Alternative facts. Fake news. Distinguishing fact from falsehood has become one of the burning political issues of our time. And it’s not just a challenge in the political arena: in an age of mass information and the rise of independent media, a critical educational question has arisen: what analytical tools can we give our children to help them ferret out myths from facts? As Americans, moreover, we need to confront the fact that part of the difficulty stems from American culture itself, which, going back to the time of Puritans, contains a significant anti-intellectual strain. And while it’s true that intellectualism has its limits, the critical importance of literacy, education, and intellectual sophistication has perhaps never been greater.
Of course, it’s superfluous to state that Judaism is a strong proponent of intellectual engagement. In this space, however, I’d like to make an unconventional assertion, namely that the holiday of Purim celebrates precisely this value. Now, at first glance, this contention seems absurd. After all, Purim — filled as it is with hilarity, masks, and inebriation — is often portrayed as the one day a year when Judaism embraces irrationality. A closer look at the story, however, demonstrates that the opposite is true. To explain, let’s set the stage by examining a number of verses toward the end of the Megilla.
The battles have concluded, and the threat of extermination has been overcome. Haman and his ten sons have been hanged. Mordechai has been appointed Persian viceroy in his rival’s place. But one problem remains for Mordechai and Esther: how can they ensure that the holiday would last the test of time? After all, Jewish history is littered with celebrations that have come and gone. What would ensure the staying power of Purim?
After considering their options, the leaders hatch a plan. Mordechai, following Persian court protocol, sets down the holiday and its observances in letter form, mailing the missive to Jews throughout the far-flung Persian empire. The people respond by “irrevocably obligat[ing] themselves and their descendants, and all who might join them, to observe these two days in the manner prescribed and at the proper time each year.” To be certain, Esther and Mordechai disseminate a second letter containing similar details. The chapter concludes by recording that “Esther’s word established these matters of Purim, and it was written in a book.” Simply understood, the verse means that had Esther not precisely transcribed, circulated and recorded the Purim story for posterity, the holiday would not have have stood the test of time. The careful dissemination of knowledge was key to ensuring that Purim would become a fixture on the Jewish calendar.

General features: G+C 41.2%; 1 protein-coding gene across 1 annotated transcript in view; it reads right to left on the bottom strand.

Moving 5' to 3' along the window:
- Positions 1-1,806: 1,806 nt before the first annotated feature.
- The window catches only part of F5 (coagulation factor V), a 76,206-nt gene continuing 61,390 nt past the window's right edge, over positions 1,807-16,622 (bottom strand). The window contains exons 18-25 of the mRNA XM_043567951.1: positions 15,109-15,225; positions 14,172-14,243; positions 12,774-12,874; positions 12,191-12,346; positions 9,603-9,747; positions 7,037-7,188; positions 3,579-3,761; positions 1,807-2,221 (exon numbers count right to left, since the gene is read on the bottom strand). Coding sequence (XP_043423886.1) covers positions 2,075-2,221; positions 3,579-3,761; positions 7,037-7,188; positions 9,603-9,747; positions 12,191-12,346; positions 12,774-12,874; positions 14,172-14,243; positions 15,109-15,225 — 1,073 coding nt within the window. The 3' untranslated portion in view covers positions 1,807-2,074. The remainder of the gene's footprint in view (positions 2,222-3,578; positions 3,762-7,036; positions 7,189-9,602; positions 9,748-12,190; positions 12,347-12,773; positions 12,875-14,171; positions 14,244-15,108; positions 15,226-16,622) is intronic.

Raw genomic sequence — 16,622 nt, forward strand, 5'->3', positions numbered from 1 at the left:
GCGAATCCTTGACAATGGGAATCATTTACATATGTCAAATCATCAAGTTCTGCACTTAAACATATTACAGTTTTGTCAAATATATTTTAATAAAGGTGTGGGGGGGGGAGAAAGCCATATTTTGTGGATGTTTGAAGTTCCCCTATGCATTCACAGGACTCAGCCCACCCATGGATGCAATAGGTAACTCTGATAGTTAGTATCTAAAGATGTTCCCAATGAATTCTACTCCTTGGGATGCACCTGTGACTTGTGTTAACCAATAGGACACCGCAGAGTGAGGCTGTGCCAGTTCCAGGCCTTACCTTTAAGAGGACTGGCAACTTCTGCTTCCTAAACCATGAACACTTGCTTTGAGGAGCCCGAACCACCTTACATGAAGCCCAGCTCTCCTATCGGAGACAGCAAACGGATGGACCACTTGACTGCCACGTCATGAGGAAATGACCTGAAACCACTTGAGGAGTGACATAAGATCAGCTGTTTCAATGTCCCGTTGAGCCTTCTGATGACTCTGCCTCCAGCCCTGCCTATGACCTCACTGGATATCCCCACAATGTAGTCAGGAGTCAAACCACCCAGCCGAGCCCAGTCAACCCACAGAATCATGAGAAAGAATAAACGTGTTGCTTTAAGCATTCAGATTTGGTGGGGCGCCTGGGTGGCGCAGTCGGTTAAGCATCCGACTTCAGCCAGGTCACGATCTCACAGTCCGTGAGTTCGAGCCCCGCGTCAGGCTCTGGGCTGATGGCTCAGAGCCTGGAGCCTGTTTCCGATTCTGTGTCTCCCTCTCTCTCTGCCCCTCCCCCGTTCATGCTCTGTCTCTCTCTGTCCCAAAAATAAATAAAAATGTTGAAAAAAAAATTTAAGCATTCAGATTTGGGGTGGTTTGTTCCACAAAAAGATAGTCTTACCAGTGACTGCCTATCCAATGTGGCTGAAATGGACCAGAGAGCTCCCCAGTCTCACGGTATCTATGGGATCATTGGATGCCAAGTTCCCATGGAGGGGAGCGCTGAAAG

Notably, the rabbis amplified this intellectualized portrait of the Purim story, underscoring the centrality of education to the protagonists’ profiles. Mordechai, on their interpretation, was a member of the Sanhedrin, the highest Jewish court. Moreover, the Talmud interprets Esther and Mordechai’s second letter as a successful effort to persuade the leading scholars of the generation to establish the holiday and even canonize the book of Esther. Scholars and scholarship, for the rabbis, were imperative to the holiday’s success.